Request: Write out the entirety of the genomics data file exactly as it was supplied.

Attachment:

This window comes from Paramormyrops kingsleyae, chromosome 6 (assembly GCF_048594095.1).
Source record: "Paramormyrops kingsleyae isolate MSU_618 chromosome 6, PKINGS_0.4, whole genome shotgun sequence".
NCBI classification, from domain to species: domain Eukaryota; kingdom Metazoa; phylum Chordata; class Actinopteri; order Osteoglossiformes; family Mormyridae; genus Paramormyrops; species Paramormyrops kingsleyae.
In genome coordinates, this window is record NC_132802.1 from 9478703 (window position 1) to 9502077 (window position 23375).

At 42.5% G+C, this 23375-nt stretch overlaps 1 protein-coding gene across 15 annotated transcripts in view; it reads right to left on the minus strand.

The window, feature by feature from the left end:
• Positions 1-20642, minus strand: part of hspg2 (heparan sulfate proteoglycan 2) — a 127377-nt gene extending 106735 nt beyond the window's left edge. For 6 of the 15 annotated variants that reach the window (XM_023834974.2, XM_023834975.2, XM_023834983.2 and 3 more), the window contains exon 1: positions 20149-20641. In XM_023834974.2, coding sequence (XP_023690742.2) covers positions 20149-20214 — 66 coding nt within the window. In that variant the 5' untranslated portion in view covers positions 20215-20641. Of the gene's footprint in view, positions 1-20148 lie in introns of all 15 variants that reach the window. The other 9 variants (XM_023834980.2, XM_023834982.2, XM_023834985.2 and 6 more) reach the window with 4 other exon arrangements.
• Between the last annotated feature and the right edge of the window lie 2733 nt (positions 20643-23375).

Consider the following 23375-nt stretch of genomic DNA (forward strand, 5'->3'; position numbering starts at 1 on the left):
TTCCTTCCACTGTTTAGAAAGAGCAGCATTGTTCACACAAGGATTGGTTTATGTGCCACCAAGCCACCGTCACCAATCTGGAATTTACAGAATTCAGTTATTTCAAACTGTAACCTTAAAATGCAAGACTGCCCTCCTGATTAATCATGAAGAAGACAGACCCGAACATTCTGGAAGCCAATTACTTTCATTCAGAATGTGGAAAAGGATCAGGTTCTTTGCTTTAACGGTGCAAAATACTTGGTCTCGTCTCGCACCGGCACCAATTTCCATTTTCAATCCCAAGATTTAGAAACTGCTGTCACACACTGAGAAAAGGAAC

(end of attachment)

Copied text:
This window comes from Paramormyrops kingsleyae, chromosome 6 (assembly GCF_048594095.1).
Source record: "Paramormyrops kingsleyae isolate MSU_618 chromosome 6, PKINGS_0.4, whole genome shotgun sequence".
NCBI classification, from domain to species: domain Eukaryota; kingdom Metazoa; phylum Chordata; class Actinopteri; order Osteoglossiformes; family Mormyridae; genus Paramormyrops; species Paramormyrops kingsleyae.
In genome coordinates, this window is record NC_132802.1 from 9478703 (window position 1) to 9502077 (window position 23375).

At 42.5% G+C, this 23375-nt stretch overlaps 1 protein-coding gene across 15 annotated transcripts in view; it reads right to left on the minus strand.

The window, feature by feature from the left end:
• Positions 1-20642, minus strand: part of hspg2 (heparan sulfate proteoglycan 2) — a 127377-nt gene extending 106735 nt beyond the window's left edge. For 6 of the 15 annotated variants that reach the window (XM_023834974.2, XM_023834975.2, XM_023834983.2 and 3 more), the window contains exon 1: positions 20149-20641. In XM_023834974.2, coding sequence (XP_023690742.2) covers positions 20149-20214 — 66 coding nt within the window. In that variant the 5' untranslated portion in view covers positions 20215-20641. Of the gene's footprint in view, positions 1-20148 lie in introns of all 15 variants that reach the window. The other 9 variants (XM_023834980.2, XM_023834982.2, XM_023834985.2 and 6 more) reach the window with 4 other exon arrangements.
• Between the last annotated feature and the right edge of the window lie 2733 nt (positions 20643-23375).

Consider the following 23375-nt stretch of genomic DNA (forward strand, 5'->3'; position numbering starts at 1 on the left):
TTCCTTCCACTGTTTAGAAAGAGCAGCATTGTTCACACAAGGATTGGTTTATGTGCCACCAAGCCACCGTCACCAATCTGGAATTTACAGAATTCAGTTATTTCAAACTGTAACCTTAAAATGCAAGACTGCCCTCCTGATTAATCATGAAGAAGACAGACCCGAACATTCTGGAAGCCAATTACTTTCATTCAGAATGTGGAAAAGGATCAGGTTCTTTGCTTTAACGGTGCAAAATACTTGGTCTCGTCTCGCACCGGCACCAATTTCCATTTTCAATCCCAAGATTTAGAAACTGCTGTCACACACTGAGAAAAGGAAC